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I have asked a similar question here, but I'm not just interested in oblique intention, especially as that seems to be case when it is known to be virtually certain to occur (so that the answer is no).

This page says that

However, if D believes that it would be impossible to hit V, then its hard to say that he intended it. After all, is it not impossible to intend the impossible?

I assume that is the case, please correct me if it isn't.

What if, though D believes it is possible, D doesn't know that it is, so that the belief is not firmly held and cannot be justified? '


Suppose I have no evidence that someone is listening to me talk to myself (I am mad), but I suspect, perhaps even believe, that they are. I certainly do not know that anyone is. If I have the actus reus for a hate crime, then do I also have the mens rea?

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    For professing that your aren't interested in oblique intention, that's a very oblique question... Apr 5 at 0:57
  • ok i can be more direct if you need @MichaelHall
    – user66697
    Apr 5 at 0:57
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    If the motive is to injure, and injury occurs as a direct result of actions taken to inflict said injury, how could D not be held responsible? You aren't presenting any compelling reason that it might not be so. Apr 5 at 1:00
  • i am not trying to convince anyone @MichaelHall i thought motive and very different to intent?
    – user66697
    Apr 5 at 1:01
  • How are they different in this example? Apr 5 at 2:09

1 Answer 1

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Belief is not equivalent with intent in law.

Where the required mens rea is intention, it is intention that must be proved, not mere belief in a state of the world.

However, certain beliefs can themselves be relevant to the issue of intent.

For example, evidence that X held the belief that a particular powder could kill a person, when combined with evidence that X put that powder in a person's drink, could be significant evidence of intention to kill. This is the case even if it were to turn out that the powder is innocuous.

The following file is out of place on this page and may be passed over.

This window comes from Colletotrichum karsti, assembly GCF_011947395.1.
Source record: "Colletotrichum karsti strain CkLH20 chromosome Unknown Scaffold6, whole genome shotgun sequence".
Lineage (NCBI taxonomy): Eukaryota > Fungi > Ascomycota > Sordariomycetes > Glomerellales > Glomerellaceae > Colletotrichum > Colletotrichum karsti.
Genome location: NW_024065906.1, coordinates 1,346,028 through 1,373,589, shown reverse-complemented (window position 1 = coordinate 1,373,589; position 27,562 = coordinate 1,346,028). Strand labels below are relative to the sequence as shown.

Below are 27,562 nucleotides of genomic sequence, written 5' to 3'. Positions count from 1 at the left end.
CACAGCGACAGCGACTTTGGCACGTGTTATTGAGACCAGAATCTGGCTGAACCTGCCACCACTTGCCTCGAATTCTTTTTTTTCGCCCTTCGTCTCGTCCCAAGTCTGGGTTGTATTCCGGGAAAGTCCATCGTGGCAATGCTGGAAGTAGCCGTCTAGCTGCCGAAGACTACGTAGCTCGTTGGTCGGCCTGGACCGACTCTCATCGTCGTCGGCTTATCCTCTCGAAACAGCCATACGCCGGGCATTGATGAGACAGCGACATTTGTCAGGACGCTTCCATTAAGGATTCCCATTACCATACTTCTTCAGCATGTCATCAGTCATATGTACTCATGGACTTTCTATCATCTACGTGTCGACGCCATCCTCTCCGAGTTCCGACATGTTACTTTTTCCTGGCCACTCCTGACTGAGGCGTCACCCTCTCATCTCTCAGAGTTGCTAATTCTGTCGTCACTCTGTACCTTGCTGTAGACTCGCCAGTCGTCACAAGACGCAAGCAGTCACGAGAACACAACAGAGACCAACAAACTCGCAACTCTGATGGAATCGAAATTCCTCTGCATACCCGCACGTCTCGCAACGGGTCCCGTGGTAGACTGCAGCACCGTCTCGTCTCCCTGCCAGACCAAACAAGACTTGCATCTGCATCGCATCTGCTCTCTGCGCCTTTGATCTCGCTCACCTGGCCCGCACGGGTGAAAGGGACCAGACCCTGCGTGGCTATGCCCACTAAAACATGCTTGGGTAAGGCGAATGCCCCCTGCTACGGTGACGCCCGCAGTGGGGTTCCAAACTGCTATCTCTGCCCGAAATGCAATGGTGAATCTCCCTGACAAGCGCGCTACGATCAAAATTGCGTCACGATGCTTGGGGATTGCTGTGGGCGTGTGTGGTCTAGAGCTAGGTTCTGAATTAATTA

And to answer a question in the comments about how motive and intent are different in criminal law, the Supreme Court of Canada has explained:

In ordinary parlance, the words "intent" and "motive" are frequently used interchangeably, but in the criminal law they are distinct. In most criminal trials, the mental element, the mens rea with which the court is concerned, relates to "intent", i.e. the exercise of a free will to use particular means to produce a particular result, rather than with "motive", i.e. that which precedes and induces the exercise of the will. The mental element of a crime ordinarily involves no reference to motive. ... For example, D intends to (a) put poison in his uncle's tea, (b) to cause his uncle's death and (c) to inherit his money. We would normally say that (c) is his motive. Applying our test of "desired consequence" (c) is cer­tainly also intended. The reason why it is considered merely a motive is that it is a consequence ulterior to the mens rea and the actus reus; it is no part of the crime. If this criterion as to the nature of motive be adopted then it follows that motive, by definition, is irrelevant to criminal responsibility—that is, a man may be Iawfully convicted of a crime whatever his motive may be, or even if he had no motive.

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